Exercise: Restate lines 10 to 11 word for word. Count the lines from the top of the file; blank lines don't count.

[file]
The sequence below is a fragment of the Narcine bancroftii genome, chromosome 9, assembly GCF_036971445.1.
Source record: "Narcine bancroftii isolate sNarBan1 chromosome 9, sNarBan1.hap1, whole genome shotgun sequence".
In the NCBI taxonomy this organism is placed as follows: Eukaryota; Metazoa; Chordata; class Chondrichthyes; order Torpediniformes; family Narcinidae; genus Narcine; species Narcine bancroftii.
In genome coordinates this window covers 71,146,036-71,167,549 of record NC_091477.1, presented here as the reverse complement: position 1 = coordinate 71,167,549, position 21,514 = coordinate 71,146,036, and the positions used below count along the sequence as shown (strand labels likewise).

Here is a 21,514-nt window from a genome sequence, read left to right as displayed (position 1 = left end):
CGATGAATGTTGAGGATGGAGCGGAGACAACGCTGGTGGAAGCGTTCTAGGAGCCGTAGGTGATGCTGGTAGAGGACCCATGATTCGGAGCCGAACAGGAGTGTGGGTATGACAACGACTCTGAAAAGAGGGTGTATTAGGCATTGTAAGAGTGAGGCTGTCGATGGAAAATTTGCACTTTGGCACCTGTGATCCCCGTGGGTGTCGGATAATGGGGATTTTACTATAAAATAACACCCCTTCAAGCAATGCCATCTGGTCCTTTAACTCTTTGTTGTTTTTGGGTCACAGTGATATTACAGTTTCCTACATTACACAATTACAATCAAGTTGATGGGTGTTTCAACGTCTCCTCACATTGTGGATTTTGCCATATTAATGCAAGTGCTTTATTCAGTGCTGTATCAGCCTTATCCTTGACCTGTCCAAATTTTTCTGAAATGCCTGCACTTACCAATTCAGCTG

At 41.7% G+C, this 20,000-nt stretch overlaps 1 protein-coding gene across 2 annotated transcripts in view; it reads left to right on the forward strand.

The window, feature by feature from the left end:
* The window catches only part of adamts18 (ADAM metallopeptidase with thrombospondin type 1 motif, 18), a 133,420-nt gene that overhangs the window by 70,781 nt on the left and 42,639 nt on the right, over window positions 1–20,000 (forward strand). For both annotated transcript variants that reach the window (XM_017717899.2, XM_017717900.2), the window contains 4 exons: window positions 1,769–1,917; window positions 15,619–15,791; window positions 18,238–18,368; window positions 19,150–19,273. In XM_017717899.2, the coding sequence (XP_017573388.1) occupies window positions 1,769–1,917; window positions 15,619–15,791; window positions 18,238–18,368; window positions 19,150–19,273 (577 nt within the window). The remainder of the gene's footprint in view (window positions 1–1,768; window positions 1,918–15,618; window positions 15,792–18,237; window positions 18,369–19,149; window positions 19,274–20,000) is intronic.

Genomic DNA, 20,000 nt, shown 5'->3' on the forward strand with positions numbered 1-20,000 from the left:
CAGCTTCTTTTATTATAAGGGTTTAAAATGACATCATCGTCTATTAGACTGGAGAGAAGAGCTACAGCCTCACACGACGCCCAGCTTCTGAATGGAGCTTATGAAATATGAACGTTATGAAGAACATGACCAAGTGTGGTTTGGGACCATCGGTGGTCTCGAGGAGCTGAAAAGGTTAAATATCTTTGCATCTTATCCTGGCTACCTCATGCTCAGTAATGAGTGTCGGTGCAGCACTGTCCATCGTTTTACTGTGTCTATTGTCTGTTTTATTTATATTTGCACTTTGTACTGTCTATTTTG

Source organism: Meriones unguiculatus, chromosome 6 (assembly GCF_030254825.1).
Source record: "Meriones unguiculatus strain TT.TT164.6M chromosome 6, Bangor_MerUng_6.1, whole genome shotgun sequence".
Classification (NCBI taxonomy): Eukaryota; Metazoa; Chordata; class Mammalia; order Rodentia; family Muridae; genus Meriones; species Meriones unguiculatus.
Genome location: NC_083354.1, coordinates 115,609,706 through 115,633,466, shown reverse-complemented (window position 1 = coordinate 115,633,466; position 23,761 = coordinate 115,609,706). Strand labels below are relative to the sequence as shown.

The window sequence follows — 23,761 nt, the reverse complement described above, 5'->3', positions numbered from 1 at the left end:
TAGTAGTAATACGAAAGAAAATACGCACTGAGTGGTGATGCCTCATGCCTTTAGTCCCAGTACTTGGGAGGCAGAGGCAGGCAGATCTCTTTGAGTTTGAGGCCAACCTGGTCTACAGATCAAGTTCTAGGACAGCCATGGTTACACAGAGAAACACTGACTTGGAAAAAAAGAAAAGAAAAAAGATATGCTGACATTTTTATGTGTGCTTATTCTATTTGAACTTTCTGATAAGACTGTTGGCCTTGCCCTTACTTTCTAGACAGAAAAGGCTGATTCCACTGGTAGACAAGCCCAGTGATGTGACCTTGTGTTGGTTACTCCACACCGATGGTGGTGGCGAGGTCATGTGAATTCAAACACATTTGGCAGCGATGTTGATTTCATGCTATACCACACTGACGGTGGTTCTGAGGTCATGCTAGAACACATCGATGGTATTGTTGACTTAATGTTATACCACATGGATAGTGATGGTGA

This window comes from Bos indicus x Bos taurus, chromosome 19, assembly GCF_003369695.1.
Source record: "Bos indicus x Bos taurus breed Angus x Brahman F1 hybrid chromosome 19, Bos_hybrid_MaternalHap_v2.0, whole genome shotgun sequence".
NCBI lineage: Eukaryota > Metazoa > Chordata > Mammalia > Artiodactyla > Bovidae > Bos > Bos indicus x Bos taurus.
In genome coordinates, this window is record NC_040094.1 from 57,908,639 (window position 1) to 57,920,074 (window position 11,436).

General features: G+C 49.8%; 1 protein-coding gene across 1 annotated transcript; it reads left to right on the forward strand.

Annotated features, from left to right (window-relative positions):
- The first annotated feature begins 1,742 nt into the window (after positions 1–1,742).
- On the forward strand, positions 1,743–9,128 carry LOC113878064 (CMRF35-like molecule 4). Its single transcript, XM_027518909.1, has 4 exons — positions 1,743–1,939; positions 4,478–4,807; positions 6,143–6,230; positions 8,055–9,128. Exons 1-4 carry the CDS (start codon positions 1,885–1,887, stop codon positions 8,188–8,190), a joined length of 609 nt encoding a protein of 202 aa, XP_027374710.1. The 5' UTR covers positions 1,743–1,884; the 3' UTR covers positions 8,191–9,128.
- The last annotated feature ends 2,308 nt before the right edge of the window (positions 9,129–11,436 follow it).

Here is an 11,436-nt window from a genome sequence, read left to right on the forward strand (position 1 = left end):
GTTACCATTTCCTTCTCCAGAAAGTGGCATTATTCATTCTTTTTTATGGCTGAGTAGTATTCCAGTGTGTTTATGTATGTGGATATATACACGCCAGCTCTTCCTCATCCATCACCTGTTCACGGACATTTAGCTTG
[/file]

Genomic DNA, 20,000 nt, shown 5'->3' on the forward strand with positions numbered 1-20,000 from the left:
CAGCTTCTTTTATTATAAGGGTTTAAAATGACATCATCGTCTATTAGACTGGAGAGAAGAGCTACAGCCTCACACGACGCCCAGCTTCTGAATGGAGCTTATGAAATATGAACGTTATGAAGAACATGACCAAGTGTGGTTTGGGACCATCGGTGGTCTCGAGGAGCTGAAAAGGTTAAATATCTTTGCATCTTATCCTGGCTACCTCATGCTCAGTAATGAGTGTCGGTGCAGCACTGTCCATCGTTTTACTGTGTCTATTGTCTGTTTTATTTATATTTGCACTTTGTACTGTCTATTTTG